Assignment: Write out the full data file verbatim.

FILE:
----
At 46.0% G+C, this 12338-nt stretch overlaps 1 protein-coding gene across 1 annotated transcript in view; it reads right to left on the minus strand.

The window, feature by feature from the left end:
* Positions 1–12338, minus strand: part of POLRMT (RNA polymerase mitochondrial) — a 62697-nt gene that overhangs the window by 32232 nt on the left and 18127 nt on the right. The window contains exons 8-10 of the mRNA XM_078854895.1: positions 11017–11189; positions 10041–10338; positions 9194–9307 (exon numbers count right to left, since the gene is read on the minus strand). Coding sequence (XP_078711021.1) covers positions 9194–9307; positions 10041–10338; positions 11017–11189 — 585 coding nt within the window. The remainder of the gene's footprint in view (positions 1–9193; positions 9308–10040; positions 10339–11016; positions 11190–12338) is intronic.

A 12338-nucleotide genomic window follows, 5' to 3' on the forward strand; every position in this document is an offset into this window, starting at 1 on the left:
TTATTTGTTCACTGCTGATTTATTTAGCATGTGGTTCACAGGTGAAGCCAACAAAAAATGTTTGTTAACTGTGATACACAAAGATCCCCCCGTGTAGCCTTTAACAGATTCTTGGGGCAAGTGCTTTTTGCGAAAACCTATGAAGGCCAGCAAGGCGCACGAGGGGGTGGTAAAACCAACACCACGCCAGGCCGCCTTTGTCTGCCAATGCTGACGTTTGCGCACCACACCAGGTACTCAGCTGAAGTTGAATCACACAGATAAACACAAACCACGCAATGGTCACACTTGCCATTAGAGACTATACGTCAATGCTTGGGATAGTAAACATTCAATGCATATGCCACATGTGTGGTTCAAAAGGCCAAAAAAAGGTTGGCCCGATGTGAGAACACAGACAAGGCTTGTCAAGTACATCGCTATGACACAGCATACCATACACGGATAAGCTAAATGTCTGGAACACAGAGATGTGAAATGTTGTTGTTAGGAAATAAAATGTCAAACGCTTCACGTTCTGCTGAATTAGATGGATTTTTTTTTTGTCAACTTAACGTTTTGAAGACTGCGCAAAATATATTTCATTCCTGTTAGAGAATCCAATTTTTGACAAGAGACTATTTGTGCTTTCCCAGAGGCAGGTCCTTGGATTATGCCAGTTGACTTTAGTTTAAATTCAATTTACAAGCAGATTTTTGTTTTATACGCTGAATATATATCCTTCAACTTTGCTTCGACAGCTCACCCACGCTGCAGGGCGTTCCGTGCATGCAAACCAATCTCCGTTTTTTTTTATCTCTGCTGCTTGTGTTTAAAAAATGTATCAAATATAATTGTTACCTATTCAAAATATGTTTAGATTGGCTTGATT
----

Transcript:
At 46.0% G+C, this 12338-nt stretch overlaps 1 protein-coding gene across 1 annotated transcript in view; it reads right to left on the minus strand.

The window, feature by feature from the left end:
* Positions 1–12338, minus strand: part of POLRMT (RNA polymerase mitochondrial) — a 62697-nt gene that overhangs the window by 32232 nt on the left and 18127 nt on the right. The window contains exons 8-10 of the mRNA XM_078854895.1: positions 11017–11189; positions 10041–10338; positions 9194–9307 (exon numbers count right to left, since the gene is read on the minus strand). Coding sequence (XP_078711021.1) covers positions 9194–9307; positions 10041–10338; positions 11017–11189 — 585 coding nt within the window. The remainder of the gene's footprint in view (positions 1–9193; positions 9308–10040; positions 10339–11016; positions 11190–12338) is intronic.

A 12338-nucleotide genomic window follows, 5' to 3' on the forward strand; every position in this document is an offset into this window, starting at 1 on the left:
TTATTTGTTCACTGCTGATTTATTTAGCATGTGGTTCACAGGTGAAGCCAACAAAAAATGTTTGTTAACTGTGATACACAAAGATCCCCCCGTGTAGCCTTTAACAGATTCTTGGGGCAAGTGCTTTTTGCGAAAACCTATGAAGGCCAGCAAGGCGCACGAGGGGGTGGTAAAACCAACACCACGCCAGGCCGCCTTTGTCTGCCAATGCTGACGTTTGCGCACCACACCAGGTACTCAGCTGAAGTTGAATCACACAGATAAACACAAACCACGCAATGGTCACACTTGCCATTAGAGACTATACGTCAATGCTTGGGATAGTAAACATTCAATGCATATGCCACATGTGTGGTTCAAAAGGCCAAAAAAAGGTTGGCCCGATGTGAGAACACAGACAAGGCTTGTCAAGTACATCGCTATGACACAGCATACCATACACGGATAAGCTAAATGTCTGGAACACAGAGATGTGAAATGTTGTTGTTAGGAAATAAAATGTCAAACGCTTCACGTTCTGCTGAATTAGATGGATTTTTTTTTTGTCAACTTAACGTTTTGAAGACTGCGCAAAATATATTTCATTCCTGTTAGAGAATCCAATTTTTGACAAGAGACTATTTGTGCTTTCCCAGAGGCAGGTCCTTGGATTATGCCAGTTGACTTTAGTTTAAATTCAATTTACAAGCAGATTTTTGTTTTATACGCTGAATATATATCCTTCAACTTTGCTTCGACAGCTCACCCACGCTGCAGGGCGTTCCGTGCATGCAAACCAATCTCCGTTTTTTTTTATCTCTGCTGCTTGTGTTTAAAAAATGTATCAAATATAATTGTTACCTATTCAAAATATGTTTAGATTGGCTTGATT